Karma is the Sanskrit word for "action" or "doing something." It comes from an earlier Indo-European word meaning "to make" or "to do". The idea of karma in Hinduism was that whenever you did anything, it affected your future life (Compare this to Zen Buddhist ideas in China), and especially your reincarnation.
According to Hindu ideas of karma, if you did something good, especially something for other people, you got good karma and this would help you in the future. For instance, if you helped a friend to understand the assignment, you would pile up some good karma that might make sure the teacher asked you only questions to which you knew the answers. On the other hand, if you did something bad, like killing a spider, you would get bad karma, and maybe when you fell down you would scrape your knee. Americans sometimes say, "What goes around comes around."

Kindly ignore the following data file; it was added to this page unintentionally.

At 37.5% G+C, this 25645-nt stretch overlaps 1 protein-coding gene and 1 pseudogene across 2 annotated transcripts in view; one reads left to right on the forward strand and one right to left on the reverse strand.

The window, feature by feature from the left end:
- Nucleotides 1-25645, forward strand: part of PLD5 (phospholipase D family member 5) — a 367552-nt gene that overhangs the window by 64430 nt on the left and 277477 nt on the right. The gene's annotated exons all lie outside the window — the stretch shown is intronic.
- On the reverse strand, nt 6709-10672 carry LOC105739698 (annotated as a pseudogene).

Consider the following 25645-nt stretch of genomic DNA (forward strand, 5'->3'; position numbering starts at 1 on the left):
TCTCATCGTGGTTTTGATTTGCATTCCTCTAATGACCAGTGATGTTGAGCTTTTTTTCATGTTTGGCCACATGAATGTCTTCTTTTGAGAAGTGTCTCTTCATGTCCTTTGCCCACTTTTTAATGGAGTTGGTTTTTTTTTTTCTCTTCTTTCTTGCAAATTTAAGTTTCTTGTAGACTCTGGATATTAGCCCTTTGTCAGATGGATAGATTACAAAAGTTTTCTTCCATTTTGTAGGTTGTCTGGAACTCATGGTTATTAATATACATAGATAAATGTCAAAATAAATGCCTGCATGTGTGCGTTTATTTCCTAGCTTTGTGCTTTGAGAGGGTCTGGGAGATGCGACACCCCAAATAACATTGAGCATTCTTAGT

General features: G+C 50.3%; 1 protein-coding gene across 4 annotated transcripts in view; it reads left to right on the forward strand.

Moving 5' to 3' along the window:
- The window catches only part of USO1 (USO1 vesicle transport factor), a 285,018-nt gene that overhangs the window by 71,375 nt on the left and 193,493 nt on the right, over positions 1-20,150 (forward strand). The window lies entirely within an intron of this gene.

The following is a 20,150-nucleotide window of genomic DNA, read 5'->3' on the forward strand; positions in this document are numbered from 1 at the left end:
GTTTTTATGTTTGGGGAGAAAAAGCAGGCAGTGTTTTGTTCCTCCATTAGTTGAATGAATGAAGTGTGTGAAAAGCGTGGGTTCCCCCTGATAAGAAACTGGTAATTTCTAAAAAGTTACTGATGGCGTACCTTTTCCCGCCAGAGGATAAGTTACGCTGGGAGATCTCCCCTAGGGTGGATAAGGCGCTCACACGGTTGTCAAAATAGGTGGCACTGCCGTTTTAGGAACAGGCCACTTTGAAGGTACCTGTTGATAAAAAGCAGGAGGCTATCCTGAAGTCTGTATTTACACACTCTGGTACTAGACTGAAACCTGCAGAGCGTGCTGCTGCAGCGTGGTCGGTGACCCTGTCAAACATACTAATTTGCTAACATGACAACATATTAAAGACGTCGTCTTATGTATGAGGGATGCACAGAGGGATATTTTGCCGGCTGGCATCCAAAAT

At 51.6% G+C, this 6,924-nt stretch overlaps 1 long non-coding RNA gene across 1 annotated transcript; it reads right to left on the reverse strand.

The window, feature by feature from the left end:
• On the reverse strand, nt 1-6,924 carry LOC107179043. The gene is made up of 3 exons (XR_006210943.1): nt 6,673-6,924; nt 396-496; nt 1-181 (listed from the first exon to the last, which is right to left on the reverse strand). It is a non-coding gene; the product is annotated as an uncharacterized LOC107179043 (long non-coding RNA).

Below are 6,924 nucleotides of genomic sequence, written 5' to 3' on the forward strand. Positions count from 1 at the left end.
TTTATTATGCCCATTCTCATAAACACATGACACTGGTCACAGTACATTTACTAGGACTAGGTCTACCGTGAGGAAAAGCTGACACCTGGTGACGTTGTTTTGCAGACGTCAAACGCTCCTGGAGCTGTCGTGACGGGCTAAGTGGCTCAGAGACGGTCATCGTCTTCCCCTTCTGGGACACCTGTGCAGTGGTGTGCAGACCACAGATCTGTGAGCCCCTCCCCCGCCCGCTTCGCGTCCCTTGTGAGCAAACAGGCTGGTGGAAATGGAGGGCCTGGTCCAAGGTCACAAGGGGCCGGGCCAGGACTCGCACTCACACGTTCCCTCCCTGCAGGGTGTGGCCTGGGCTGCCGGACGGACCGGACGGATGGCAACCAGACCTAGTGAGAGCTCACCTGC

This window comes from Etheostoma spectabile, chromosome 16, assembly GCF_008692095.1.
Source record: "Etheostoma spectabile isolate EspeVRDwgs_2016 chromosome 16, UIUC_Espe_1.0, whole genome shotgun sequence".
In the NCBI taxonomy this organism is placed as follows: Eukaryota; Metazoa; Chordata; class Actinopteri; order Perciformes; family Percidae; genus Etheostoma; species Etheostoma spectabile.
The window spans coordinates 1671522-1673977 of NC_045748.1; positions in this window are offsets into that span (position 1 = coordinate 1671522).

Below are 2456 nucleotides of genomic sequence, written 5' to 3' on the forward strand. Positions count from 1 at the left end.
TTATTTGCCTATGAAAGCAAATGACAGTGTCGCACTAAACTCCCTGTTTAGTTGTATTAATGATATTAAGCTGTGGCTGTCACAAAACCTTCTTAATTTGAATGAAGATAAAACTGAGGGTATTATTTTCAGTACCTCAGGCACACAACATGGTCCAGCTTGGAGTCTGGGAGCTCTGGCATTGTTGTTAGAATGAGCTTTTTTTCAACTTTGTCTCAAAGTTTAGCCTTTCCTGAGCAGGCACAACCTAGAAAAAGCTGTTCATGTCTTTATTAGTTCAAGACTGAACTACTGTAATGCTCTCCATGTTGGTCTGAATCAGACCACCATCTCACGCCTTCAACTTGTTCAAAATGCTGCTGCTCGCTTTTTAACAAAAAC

In Hinduism, people saw your karma as something given to you by the gods, who decided everything that happened. In Buddhism, though, the gods were left out of it, and karma just happened naturally: good deeds lead to good results, just as apple seeds lead to apple trees. In fact, the whole idea of karma - that it matters whether you are good or bad - may not go back much before the beginnings of Buddhism, maybe about 500 BC. Karma may be an idea that came to India from other cultures.
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